Using, in just 5 seconds, I created this poster of my favorite line from Flora & Ulysses!
Imagine using this tool as a way for students to share profound lines from a text they are reading independently.  Or use these posters as a way to inspire creative writing especially for those reluctant writers. Or use this tool to create a hook for your next read aloud.  Use it to kickoff discussion about a significant scene or event in a text or in history.  Exciting tool for sure! @recitethis will be one of my favorite tools this year guaranteed!  Also, you must read Flora and Ulysses.  To "meet" Kate DiCamillo, take a look at these videos. Kate is the National Ambassador for Young People's Literature. Read her acceptance speech for the Newbery Award-It's a delight!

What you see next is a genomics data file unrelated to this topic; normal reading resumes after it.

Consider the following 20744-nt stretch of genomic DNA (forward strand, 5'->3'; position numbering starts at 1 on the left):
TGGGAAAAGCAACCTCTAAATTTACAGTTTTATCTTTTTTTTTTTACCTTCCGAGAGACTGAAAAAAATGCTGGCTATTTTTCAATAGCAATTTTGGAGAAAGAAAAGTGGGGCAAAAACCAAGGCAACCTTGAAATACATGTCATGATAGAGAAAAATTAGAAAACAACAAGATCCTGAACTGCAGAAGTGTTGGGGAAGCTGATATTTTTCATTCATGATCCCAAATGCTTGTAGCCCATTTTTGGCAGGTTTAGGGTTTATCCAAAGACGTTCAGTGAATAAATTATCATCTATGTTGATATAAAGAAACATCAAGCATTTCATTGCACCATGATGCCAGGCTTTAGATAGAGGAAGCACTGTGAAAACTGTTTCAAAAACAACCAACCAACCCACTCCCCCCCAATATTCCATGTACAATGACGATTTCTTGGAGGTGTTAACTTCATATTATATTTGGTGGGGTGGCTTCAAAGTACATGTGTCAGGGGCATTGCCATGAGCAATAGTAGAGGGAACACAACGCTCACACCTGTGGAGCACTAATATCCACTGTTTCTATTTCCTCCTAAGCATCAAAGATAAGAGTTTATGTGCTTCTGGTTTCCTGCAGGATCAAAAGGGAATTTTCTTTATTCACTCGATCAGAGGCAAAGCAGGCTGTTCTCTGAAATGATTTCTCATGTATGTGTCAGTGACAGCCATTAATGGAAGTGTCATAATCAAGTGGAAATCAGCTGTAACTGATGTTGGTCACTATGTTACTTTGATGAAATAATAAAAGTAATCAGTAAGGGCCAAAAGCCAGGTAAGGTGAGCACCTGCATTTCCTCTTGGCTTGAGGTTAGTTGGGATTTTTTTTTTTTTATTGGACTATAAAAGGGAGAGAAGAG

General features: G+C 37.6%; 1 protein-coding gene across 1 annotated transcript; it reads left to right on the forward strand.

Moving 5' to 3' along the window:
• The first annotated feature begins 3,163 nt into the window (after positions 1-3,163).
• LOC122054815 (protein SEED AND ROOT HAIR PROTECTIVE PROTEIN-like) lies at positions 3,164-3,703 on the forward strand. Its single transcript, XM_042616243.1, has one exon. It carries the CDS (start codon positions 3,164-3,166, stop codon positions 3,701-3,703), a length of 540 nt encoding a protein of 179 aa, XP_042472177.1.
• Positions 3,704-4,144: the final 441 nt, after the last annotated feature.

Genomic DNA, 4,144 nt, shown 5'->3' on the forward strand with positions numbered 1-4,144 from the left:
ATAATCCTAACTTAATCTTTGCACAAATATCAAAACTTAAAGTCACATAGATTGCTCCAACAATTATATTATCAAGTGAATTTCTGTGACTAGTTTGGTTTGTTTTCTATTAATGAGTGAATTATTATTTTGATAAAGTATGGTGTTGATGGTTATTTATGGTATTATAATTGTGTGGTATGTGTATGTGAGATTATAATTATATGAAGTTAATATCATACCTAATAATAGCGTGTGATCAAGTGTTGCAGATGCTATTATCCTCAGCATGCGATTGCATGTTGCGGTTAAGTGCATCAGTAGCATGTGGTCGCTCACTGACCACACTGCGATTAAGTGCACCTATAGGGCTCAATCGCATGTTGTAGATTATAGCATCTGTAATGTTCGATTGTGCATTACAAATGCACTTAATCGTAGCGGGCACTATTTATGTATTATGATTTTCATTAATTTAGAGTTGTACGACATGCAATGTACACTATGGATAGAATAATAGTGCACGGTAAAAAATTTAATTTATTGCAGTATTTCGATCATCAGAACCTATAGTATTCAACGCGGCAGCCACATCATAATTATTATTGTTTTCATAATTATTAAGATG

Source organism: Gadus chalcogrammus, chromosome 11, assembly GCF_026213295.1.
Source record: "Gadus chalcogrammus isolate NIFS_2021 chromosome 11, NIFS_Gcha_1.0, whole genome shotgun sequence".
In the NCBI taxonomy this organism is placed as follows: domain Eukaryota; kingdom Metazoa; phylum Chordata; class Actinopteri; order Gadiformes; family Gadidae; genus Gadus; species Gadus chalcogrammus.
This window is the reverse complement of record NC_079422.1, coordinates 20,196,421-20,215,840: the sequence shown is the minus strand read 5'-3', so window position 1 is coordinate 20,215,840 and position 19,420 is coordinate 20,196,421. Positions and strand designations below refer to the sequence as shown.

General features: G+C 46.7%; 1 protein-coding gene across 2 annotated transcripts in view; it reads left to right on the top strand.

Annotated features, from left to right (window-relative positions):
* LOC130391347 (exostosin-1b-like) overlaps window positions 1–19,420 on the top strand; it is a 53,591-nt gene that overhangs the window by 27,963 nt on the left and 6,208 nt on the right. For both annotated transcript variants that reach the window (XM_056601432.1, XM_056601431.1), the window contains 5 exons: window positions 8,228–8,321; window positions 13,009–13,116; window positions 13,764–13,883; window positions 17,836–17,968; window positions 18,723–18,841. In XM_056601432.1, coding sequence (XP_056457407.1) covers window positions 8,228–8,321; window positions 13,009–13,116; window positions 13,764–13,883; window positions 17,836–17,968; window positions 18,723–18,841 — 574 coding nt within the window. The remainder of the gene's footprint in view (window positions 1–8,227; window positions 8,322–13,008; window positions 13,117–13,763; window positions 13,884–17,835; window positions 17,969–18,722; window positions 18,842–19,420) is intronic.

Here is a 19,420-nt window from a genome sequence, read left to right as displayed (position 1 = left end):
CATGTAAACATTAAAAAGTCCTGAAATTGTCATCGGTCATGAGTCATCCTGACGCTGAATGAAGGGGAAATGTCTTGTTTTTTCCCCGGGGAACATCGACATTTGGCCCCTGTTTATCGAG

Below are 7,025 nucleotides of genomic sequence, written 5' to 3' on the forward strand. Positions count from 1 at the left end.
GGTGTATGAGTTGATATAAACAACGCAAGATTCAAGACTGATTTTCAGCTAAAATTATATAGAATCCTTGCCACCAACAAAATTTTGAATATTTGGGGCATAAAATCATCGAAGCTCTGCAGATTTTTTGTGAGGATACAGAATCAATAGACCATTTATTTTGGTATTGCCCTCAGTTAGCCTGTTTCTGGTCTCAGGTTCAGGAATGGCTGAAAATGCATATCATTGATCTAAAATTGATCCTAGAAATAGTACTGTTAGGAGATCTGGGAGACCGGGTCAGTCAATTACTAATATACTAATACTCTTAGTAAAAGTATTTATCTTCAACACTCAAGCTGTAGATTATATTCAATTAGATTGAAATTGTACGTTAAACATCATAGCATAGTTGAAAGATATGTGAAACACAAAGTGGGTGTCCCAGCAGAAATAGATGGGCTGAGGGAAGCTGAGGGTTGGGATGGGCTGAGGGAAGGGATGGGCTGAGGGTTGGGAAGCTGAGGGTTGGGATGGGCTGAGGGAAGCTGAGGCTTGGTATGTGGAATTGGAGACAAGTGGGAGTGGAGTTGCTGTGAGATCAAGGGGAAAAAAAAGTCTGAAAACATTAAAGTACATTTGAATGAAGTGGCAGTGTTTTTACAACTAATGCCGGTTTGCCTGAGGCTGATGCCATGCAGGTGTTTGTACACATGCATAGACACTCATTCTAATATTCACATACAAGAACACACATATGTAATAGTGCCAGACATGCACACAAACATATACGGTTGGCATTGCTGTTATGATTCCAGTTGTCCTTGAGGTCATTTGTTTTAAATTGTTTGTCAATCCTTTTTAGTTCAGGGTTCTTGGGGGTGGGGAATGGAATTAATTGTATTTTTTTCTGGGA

NEW BOOKS:  Take a look at just a sampling of some of the "advance reviewer copies" I received FREE while at ALA.
 The first book from this pile that I want to share with you is: I am Amelia Earhart written by Brad Meltzer (@bradmeltzer), a New York Times Best Selling Author and illustrated by Christopher Eliopoulos. This biographical account, told in a fun, conversational style, is part of a series called "Ordinary People Change the World."  Each book focuses on a particular character trait which was exemplified through the life of the hero. The illustrations are reminiscent of characters like Charlie Brown by Charles Schultz and the illustrations with "thought bubbles" add to the text.